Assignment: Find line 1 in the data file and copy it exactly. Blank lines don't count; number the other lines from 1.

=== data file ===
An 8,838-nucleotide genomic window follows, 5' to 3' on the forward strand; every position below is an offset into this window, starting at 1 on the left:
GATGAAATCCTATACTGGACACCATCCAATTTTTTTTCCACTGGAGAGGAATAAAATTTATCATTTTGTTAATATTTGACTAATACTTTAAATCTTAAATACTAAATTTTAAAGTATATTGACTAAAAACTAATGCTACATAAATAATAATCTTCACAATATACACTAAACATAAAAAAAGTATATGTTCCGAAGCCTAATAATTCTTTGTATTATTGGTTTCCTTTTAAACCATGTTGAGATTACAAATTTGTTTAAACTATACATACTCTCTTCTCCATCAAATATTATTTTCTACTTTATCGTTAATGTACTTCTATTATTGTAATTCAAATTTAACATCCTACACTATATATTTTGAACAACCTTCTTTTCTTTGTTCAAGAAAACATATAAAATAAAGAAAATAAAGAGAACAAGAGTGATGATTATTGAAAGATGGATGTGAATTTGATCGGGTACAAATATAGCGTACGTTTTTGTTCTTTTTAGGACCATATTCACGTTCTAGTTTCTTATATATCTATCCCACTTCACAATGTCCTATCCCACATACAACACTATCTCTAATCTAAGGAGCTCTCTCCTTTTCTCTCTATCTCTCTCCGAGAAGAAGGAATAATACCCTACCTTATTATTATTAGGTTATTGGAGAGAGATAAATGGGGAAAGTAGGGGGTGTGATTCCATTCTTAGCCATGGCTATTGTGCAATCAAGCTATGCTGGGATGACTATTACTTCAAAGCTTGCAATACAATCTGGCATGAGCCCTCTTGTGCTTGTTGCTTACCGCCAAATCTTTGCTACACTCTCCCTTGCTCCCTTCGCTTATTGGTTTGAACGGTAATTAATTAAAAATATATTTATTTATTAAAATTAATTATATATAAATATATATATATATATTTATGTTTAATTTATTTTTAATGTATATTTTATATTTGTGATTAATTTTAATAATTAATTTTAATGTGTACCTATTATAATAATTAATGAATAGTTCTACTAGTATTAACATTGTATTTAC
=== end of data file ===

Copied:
An 8,838-nucleotide genomic window follows, 5' to 3' on the forward strand; every position below is an offset into this window, starting at 1 on the left: